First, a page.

Sunday, August 9, 2020

Q&A with Rebecca Kauffman

Rebecca Kauffman is the author of the new novel The House on Fripp Island. She also has written The Gunners and Another Place You've Never Been

Q: How did you come up with the idea for The House on Fripp Island, and for your cast of characters?

A: The idea for the book rose out of a desire to try something I hadn't done in either of my previous books. Instead of starting with a protagonist, I started with a plot puzzle, and set out to solve the puzzle in the course of writing the first draft.

So, I devised the mystery which is introduced in the prologue, then created the cast. When assembling a cast, I always work in contrasts so that I have a variety of voices and perspectives to knock up against one another.

Q: Why did you choose this South Carolina island setting for the book?

A: I had the opportunity to visit Fripp Island several years ago on a family trip, and was instantly struck by its beauty and intrigue, a wonderful mix of Southern Gothic and lush tropical paradise.

I think a small island offers an inherently good setting for a mystery, because of the way that physical boundaries create a sense of peril, and the potential for tense relations between locals and vacationers.  

Q: In a review in the Post and Courier, Jonathan Haupt writes, "Indeed, children, teens and adults alike, the Dalys and Fords are all precariously teetering between risks and rewards against the serene backdrop of an island paradise." What do you think of that description?

A: I love that description! It is true that every character in the book is teetering, or "on the brink" in some way. It was interesting to construct the precarious parts of everyone's life and then look for points of potential intersection with another's precarious point(s), because the areas of overlap are where real danger lies in wait.

Q: The book begins with a ghost narrator. Why did you decide to start the novel that way?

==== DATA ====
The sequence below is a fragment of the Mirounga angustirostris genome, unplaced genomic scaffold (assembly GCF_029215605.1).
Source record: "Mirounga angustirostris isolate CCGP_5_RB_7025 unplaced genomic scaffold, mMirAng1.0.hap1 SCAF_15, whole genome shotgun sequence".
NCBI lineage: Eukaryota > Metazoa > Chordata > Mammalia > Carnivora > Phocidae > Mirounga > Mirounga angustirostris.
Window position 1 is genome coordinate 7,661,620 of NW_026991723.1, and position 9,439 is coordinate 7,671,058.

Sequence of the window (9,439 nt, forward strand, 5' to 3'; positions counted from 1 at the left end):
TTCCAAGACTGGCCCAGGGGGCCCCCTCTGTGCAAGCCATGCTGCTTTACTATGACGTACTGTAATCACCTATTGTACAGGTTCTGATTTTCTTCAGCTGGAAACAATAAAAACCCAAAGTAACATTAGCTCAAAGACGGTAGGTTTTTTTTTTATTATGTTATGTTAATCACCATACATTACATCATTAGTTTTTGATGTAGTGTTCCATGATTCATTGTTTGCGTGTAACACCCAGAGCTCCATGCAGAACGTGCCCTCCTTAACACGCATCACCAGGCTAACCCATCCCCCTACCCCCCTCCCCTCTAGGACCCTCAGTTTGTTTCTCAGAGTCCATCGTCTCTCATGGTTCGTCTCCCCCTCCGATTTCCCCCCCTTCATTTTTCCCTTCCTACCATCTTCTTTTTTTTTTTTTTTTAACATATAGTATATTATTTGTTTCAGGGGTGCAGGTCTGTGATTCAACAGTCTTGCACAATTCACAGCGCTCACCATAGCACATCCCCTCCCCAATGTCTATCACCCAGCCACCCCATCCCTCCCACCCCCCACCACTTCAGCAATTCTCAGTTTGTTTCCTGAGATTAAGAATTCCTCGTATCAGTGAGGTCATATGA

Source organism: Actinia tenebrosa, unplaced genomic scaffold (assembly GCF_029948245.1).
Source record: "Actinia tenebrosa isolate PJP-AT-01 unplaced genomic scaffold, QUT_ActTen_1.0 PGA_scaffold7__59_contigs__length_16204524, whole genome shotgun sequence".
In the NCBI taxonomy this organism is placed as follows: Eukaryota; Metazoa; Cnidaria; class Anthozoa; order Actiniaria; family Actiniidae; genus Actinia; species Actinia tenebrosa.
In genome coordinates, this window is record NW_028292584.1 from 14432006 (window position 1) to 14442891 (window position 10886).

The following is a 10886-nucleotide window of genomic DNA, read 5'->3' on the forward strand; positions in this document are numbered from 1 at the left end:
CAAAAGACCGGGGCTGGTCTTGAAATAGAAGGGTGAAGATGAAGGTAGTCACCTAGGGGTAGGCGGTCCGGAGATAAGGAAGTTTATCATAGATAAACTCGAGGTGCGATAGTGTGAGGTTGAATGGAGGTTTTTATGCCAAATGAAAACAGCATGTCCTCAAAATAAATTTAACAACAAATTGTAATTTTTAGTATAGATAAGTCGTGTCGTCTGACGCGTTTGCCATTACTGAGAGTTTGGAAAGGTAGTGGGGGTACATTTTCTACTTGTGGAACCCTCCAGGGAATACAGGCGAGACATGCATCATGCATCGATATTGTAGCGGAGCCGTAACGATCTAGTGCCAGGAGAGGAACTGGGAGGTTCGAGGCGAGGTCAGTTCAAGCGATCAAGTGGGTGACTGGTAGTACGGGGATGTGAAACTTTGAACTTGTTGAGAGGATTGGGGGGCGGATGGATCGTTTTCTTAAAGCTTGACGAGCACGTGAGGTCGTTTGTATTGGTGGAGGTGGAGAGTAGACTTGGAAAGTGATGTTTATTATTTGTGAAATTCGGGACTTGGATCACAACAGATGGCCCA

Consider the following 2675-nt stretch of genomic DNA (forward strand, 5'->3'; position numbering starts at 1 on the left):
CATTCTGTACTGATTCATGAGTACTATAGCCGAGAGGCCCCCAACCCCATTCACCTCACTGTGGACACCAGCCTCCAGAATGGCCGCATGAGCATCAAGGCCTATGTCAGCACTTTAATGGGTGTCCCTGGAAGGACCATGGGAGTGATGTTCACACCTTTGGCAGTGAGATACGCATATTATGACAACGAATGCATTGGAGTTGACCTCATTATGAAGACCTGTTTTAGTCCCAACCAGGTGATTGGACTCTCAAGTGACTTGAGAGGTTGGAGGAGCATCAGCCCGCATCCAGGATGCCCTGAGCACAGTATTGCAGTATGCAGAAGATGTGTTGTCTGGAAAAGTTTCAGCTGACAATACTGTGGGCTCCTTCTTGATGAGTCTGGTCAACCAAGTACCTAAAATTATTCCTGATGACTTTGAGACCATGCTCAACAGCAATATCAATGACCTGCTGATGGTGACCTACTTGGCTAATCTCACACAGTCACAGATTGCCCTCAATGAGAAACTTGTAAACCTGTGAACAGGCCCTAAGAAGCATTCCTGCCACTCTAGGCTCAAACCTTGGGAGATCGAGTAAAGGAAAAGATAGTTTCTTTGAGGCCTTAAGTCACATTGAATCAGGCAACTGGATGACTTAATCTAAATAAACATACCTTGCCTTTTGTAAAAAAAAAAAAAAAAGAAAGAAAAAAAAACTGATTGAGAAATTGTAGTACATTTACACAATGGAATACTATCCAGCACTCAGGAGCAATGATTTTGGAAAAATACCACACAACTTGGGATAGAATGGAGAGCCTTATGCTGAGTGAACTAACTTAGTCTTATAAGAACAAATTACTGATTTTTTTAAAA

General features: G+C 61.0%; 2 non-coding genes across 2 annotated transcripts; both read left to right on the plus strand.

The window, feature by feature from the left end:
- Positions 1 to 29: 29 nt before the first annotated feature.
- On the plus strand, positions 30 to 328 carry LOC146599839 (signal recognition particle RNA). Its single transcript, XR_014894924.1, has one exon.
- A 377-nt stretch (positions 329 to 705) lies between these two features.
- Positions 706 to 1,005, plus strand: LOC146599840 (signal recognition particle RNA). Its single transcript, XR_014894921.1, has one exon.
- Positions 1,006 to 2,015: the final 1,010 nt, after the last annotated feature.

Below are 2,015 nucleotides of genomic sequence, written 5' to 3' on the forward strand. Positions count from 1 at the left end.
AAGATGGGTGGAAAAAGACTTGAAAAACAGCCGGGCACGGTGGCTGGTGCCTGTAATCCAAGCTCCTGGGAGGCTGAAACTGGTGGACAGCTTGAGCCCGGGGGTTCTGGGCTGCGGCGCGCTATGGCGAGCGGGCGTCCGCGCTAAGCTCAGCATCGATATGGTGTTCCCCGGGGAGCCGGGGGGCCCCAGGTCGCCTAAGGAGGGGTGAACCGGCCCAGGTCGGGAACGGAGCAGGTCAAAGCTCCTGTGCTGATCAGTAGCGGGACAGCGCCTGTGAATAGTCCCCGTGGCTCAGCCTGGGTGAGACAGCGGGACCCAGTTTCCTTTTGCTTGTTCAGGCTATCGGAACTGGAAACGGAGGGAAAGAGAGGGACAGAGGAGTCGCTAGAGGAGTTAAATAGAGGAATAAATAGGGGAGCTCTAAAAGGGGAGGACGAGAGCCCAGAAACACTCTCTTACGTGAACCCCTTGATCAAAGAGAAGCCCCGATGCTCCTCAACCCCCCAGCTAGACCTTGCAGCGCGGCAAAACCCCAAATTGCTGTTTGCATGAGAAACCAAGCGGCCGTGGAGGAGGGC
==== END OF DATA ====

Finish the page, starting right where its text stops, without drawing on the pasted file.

A: It seemed effective to me to work with a voice that is both prophetic and also fixated on the past. The ghost expresses later in the book that it is a relief, upon death, to be freed from the burden of feelings and the belief that everything that originates from within you is true and must therefore be acted upon.

It interested me to explore that distinction - and the inherent deceptiveness of our emotions - in both the prologue and other areas where the ghost appears, since so many characters in the book suffer  the consequences of having mistakenly drawn assumptions driven by emotion.

Q: What are you working on now?

A: I'm working on two novels. I'm much happier when I have several projects going at once and can set something aside for a while instead of trying to force or rush a decision.

One of the novels I'm working on takes place in the early 2000s and explores the fall-out from a small-town hoax gone terribly awry, and the other takes place in the early 20th century and chronicles the lives of seven tight-knit siblings as they navigate a teenage pregnancy that reverberates in a variety of ways.  

Q: Anything else we should know?

A: I'll just happily add some quarantine recommendations! I've recently really enjoyed these books: Improvement by Joan Silber, What Is Not Yours Is Not Yours by Helen Oyeyemi, and The Briefcase by Hiromi Kawakami, and these movies: P’tit Quinquin, Good Time, The Favourite, and I’ve been on a real Nic Cage kick; favorites are the absolutely bonkers and unhinged Vampire’s Kiss, and Face/Off.

--Interview with Deborah Kalb. Here's a previous Q&A with Rebecca Kauffman.

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